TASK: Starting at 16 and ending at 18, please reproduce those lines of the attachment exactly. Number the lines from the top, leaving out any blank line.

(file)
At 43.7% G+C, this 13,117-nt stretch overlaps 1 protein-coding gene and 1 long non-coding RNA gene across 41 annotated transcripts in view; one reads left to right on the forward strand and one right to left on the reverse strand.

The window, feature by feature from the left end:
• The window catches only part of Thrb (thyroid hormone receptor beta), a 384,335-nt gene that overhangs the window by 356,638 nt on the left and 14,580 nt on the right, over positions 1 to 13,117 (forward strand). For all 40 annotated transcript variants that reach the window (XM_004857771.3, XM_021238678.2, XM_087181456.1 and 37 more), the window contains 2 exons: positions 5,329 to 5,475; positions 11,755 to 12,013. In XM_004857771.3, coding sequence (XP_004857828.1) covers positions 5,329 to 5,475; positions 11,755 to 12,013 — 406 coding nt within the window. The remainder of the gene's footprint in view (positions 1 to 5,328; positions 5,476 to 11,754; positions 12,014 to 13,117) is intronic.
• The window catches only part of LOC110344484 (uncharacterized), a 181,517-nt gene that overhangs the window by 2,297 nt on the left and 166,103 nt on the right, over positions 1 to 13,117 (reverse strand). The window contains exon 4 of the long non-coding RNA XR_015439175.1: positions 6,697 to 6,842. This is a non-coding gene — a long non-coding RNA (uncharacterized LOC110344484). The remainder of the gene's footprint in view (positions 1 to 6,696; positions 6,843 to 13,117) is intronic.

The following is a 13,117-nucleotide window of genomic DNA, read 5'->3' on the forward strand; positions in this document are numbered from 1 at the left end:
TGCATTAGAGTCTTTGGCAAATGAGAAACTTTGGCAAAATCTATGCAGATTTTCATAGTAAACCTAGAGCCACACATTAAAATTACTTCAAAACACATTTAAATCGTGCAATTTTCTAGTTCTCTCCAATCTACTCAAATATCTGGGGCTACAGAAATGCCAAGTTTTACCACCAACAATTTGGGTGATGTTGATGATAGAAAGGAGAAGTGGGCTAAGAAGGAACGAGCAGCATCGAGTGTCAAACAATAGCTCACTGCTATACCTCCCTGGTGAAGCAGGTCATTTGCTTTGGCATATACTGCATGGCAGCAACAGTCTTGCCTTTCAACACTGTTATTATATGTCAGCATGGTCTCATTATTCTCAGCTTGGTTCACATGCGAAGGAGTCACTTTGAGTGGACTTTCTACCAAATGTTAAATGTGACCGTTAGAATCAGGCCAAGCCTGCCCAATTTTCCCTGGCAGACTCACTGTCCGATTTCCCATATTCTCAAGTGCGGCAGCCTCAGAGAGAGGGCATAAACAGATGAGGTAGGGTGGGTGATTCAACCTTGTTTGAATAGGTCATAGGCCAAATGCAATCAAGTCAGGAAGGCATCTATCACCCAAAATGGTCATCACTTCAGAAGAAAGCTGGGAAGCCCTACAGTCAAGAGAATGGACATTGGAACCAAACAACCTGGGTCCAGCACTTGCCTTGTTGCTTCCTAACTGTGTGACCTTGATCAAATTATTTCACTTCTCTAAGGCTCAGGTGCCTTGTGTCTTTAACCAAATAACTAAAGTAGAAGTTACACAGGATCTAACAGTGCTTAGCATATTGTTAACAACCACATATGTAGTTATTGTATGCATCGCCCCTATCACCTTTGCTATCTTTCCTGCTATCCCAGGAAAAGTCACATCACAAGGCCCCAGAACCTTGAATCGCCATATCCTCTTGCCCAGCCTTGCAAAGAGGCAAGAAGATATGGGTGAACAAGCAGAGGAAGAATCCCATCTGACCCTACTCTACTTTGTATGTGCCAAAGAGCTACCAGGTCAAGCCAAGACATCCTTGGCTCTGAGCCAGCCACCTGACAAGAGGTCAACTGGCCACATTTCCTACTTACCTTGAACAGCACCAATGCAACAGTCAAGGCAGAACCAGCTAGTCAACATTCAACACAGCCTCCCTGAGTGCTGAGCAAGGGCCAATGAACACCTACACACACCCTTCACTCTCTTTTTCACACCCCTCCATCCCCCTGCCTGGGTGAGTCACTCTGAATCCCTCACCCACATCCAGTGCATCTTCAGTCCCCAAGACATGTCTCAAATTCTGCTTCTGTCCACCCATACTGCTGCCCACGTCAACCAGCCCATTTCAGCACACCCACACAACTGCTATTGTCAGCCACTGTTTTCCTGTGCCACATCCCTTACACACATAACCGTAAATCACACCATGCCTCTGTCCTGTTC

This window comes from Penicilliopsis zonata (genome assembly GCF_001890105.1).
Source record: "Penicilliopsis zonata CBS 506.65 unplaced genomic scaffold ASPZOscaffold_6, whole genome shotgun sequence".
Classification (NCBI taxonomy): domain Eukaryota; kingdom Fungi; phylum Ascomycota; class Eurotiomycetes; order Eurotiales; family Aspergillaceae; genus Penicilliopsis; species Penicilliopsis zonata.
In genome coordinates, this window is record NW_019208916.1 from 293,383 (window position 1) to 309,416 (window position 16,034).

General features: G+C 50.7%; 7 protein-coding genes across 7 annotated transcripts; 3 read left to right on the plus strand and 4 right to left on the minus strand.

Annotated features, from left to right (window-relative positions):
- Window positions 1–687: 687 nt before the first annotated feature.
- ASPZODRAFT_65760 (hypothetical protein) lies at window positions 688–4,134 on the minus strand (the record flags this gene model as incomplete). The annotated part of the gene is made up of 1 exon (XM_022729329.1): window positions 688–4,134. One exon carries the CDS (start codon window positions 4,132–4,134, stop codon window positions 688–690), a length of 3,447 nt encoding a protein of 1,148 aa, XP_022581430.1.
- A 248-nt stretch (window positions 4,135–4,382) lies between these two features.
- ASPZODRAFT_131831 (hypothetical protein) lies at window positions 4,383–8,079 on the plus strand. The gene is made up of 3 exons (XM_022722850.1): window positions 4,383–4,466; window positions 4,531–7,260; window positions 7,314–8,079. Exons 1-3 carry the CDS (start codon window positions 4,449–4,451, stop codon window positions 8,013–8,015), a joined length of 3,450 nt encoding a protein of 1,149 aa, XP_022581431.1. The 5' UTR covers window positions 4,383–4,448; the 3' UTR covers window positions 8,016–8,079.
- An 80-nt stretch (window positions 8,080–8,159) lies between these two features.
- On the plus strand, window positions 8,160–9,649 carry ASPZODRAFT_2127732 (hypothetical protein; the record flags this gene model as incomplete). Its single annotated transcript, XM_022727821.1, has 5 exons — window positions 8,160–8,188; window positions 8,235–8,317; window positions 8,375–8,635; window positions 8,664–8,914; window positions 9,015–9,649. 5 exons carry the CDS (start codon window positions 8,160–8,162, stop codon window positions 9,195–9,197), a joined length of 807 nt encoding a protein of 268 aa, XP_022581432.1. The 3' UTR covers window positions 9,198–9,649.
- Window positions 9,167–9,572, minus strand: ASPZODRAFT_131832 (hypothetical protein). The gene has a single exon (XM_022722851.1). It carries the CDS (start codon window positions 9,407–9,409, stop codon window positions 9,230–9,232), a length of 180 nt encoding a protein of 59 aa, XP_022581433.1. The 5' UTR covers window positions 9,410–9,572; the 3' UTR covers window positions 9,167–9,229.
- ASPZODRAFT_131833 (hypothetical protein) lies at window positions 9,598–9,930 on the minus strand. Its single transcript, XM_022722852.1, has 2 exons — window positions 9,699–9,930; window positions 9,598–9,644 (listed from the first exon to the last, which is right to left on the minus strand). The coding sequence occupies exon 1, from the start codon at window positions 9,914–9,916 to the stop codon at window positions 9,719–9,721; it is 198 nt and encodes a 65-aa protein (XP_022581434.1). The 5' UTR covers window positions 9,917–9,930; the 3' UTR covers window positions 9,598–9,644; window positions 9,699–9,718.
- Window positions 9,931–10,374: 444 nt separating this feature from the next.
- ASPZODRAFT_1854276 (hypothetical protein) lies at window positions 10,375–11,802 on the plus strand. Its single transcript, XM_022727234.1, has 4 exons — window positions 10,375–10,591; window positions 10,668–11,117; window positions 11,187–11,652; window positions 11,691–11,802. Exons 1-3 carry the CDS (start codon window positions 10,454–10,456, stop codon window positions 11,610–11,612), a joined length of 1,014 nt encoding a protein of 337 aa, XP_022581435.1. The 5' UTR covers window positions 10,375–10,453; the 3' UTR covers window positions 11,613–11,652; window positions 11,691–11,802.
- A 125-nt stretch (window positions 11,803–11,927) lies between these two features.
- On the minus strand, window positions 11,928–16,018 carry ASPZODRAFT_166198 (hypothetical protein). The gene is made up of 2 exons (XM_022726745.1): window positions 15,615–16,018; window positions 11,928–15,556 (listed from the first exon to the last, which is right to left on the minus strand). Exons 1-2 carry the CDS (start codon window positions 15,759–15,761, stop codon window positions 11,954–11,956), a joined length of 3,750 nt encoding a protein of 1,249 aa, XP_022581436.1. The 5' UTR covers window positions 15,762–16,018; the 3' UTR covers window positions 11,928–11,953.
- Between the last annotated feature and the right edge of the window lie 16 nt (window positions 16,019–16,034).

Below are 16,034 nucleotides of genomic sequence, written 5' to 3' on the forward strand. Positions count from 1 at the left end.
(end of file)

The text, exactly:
- ASPZODRAFT_131831 (hypothetical protein) lies at window positions 4,383–8,079 on the plus strand. The gene is made up of 3 exons (XM_022722850.1): window positions 4,383–4,466; window positions 4,531–7,260; window positions 7,314–8,079. Exons 1-3 carry the CDS (start codon window positions 4,449–4,451, stop codon window positions 8,013–8,015), a joined length of 3,450 nt encoding a protein of 1,149 aa, XP_022581431.1. The 5' UTR covers window positions 4,383–4,448; the 3' UTR covers window positions 8,016–8,079.
- An 80-nt stretch (window positions 8,080–8,159) lies between these two features.
- On the plus strand, window positions 8,160–9,649 carry ASPZODRAFT_2127732 (hypothetical protein; the record flags this gene model as incomplete). Its single annotated transcript, XM_022727821.1, has 5 exons — window positions 8,160–8,188; window positions 8,235–8,317; window positions 8,375–8,635; window positions 8,664–8,914; window positions 9,015–9,649. 5 exons carry the CDS (start codon window positions 8,160–8,162, stop codon window positions 9,195–9,197), a joined length of 807 nt encoding a protein of 268 aa, XP_022581432.1. The 3' UTR covers window positions 9,198–9,649.